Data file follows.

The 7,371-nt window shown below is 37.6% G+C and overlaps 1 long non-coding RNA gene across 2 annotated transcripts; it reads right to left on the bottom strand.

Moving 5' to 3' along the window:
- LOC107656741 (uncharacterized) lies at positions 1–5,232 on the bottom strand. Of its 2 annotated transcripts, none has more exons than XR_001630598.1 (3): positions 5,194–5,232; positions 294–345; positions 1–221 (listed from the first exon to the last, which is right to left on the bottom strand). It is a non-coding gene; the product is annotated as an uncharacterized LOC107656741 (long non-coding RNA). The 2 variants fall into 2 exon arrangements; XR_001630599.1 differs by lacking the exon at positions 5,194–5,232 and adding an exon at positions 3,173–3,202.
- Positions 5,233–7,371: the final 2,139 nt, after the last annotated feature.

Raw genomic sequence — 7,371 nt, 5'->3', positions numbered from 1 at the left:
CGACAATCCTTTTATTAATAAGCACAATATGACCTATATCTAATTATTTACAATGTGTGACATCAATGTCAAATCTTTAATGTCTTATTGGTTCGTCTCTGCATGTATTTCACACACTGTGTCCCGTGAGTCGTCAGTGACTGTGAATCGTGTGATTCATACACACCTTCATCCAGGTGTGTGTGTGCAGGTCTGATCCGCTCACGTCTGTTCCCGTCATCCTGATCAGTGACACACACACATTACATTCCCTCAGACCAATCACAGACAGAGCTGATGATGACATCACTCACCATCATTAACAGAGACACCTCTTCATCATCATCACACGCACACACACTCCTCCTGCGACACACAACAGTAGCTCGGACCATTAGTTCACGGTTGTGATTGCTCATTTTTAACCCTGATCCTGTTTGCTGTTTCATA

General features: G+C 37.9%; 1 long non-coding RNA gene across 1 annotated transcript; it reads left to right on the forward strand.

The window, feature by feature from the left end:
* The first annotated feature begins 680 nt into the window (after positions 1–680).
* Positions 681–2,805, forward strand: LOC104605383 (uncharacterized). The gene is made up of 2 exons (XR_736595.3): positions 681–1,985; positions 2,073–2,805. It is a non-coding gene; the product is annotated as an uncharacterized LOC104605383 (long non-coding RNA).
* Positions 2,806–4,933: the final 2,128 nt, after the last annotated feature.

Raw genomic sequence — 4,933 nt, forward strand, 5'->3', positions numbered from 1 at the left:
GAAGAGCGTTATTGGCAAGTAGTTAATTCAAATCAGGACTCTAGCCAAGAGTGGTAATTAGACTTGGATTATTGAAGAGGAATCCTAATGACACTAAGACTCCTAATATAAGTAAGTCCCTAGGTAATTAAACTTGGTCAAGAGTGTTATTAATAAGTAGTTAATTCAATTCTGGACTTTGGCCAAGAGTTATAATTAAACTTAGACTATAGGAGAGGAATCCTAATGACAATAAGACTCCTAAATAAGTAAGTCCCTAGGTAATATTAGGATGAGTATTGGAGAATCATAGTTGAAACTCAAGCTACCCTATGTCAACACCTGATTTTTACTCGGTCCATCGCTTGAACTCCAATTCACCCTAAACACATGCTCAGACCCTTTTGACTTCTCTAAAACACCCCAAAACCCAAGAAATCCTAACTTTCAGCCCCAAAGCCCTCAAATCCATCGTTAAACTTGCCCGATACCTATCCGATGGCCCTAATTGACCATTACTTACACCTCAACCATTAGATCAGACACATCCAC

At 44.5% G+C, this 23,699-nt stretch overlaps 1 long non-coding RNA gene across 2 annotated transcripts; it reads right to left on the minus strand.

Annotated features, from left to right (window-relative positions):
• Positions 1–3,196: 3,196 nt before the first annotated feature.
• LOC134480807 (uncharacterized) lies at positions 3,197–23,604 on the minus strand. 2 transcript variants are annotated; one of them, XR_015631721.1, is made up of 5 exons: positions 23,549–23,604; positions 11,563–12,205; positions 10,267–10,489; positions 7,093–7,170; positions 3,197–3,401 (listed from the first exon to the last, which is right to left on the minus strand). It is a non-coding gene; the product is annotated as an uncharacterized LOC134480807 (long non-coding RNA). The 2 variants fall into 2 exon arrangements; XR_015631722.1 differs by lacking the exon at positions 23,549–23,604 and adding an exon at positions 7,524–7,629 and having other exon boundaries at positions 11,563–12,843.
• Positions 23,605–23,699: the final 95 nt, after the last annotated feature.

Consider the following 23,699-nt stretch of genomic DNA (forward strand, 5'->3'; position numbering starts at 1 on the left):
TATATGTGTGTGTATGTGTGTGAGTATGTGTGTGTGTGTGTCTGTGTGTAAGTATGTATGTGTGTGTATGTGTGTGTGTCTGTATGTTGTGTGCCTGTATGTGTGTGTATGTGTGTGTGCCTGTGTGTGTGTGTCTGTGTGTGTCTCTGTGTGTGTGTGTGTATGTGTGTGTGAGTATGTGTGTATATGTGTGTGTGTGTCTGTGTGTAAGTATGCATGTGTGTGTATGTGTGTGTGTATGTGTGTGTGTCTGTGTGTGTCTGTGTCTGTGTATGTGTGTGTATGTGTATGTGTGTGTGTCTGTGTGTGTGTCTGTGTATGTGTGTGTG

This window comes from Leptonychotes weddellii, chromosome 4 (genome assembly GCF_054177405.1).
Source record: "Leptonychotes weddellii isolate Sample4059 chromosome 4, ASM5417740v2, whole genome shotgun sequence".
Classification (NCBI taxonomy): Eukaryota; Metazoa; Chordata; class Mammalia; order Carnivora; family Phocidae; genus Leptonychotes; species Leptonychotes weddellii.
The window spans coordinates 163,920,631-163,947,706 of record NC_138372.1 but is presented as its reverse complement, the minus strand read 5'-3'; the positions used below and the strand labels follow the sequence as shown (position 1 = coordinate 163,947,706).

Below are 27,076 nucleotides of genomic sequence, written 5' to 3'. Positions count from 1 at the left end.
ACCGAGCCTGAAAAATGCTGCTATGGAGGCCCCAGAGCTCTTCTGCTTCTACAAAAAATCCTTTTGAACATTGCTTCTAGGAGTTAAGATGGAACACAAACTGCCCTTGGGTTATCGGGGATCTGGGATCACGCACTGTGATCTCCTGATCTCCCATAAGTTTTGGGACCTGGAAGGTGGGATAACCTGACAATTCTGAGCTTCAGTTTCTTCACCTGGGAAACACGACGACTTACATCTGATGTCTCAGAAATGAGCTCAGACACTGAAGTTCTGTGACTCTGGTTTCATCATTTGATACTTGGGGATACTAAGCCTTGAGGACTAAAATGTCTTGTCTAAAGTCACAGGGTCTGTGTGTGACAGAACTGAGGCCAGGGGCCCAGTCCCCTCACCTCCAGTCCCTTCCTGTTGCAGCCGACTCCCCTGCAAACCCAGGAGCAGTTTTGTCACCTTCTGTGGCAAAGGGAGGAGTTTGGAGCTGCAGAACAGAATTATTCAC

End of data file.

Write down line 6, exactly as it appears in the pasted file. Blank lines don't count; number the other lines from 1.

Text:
CGACAATCCTTTTATTAATAAGCACAATATGACCTATATCTAATTATTTACAATGTGTGACATCAATGTCAAATCTTTAATGTCTTATTGGTTCGTCTCTGCATGTATTTCACACACTGTGTCCCGTGAGTCGTCAGTGACTGTGAATCGTGTGATTCATACACACCTTCATCCAGGTGTGTGTGTGCAGGTCTGATCCGCTCACGTCTGTTCCCGTCATCCTGATCAGTGACACACACACATTACATTCCCTCAGACCAATCACAGACAGAGCTGATGATGACATCACTCACCATCATTAACAGAGACACCTCTTCATCATCATCACACGCACACACACTCCTCCTGCGACACACAACAGTAGCTCGGACCATTAGTTCACGGTTGTGATTGCTCATTTTTAACCCTGATCCTGTTTGCTGTTTCATA